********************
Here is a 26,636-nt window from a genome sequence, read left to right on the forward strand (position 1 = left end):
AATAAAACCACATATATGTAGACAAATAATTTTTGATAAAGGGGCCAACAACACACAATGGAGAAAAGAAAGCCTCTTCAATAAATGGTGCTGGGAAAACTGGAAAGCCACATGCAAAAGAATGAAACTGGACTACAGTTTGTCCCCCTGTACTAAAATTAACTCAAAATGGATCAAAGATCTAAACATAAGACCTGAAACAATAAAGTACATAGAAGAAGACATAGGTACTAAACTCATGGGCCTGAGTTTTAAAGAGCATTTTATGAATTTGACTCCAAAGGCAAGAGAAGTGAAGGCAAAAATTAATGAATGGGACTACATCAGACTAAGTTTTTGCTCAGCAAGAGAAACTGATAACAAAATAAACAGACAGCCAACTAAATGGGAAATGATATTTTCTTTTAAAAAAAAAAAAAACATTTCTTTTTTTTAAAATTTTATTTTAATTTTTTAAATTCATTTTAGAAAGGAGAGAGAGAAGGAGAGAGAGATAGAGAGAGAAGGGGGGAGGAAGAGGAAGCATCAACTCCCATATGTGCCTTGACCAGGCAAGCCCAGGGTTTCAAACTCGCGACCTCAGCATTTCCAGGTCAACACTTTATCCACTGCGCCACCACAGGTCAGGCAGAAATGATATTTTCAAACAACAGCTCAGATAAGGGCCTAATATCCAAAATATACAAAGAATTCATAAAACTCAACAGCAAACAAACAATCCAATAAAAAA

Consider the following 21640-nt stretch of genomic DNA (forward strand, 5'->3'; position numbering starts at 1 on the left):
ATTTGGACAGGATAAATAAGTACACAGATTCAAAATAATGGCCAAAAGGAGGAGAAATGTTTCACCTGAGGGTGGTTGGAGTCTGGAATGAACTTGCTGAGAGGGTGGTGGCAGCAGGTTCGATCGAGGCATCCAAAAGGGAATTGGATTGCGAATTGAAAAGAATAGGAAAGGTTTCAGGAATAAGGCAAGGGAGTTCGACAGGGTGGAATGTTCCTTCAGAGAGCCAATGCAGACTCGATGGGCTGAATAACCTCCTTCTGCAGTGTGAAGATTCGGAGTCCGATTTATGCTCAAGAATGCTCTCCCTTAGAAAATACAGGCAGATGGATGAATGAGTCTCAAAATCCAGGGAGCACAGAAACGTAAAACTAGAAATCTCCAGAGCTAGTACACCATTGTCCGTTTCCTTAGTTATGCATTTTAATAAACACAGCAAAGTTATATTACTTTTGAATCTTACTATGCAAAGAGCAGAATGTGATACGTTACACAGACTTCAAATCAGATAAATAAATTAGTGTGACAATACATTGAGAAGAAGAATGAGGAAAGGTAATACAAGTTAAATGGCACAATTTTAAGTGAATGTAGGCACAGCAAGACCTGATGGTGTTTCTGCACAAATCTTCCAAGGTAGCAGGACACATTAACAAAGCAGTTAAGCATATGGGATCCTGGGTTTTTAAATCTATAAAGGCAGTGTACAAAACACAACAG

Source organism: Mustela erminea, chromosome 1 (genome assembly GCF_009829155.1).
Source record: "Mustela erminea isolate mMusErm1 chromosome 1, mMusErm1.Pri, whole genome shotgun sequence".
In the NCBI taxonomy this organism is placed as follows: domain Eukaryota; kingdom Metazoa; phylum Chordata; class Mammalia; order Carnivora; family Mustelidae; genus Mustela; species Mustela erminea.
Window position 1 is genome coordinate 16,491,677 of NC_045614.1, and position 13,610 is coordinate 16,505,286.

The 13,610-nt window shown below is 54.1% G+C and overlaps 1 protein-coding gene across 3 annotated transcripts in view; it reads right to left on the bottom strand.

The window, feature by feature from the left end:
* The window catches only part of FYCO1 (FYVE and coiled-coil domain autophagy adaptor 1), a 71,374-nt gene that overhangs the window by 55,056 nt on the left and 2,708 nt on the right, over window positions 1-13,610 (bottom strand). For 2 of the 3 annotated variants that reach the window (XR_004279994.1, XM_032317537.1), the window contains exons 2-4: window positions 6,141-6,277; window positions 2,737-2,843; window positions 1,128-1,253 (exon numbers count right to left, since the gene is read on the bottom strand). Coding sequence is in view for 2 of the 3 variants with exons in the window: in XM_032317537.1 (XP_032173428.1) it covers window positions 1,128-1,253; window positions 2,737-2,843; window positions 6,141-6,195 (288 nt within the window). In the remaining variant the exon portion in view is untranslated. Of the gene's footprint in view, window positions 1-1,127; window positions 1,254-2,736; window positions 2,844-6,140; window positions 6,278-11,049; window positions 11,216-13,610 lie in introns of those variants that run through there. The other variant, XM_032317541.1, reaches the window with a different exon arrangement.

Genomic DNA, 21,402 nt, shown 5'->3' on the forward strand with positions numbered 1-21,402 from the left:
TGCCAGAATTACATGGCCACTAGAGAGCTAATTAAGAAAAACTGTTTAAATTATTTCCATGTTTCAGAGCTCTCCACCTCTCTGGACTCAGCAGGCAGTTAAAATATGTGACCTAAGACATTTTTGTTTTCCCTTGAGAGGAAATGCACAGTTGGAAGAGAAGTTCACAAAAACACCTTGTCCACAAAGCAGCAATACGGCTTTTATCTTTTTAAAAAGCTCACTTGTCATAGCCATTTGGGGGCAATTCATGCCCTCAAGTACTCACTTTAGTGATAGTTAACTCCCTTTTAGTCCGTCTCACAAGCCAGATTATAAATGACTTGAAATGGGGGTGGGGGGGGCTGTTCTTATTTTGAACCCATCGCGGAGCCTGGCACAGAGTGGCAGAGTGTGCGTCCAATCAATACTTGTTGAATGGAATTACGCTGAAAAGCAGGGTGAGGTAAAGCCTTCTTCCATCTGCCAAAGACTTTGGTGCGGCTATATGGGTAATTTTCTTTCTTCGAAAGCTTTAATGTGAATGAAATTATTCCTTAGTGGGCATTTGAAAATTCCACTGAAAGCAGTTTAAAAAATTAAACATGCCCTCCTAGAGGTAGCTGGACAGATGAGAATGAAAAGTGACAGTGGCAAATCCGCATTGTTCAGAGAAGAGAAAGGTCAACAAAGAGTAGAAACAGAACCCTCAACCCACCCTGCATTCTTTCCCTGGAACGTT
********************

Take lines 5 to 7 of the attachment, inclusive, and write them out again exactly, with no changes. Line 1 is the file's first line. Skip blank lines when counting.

Source organism: Mustela erminea, chromosome 1 (genome assembly GCF_009829155.1).
Source record: "Mustela erminea isolate mMusErm1 chromosome 1, mMusErm1.Pri, whole genome shotgun sequence".
In the NCBI taxonomy this organism is placed as follows: domain Eukaryota; kingdom Metazoa; phylum Chordata; class Mammalia; order Carnivora; family Mustelidae; genus Mustela; species Mustela erminea.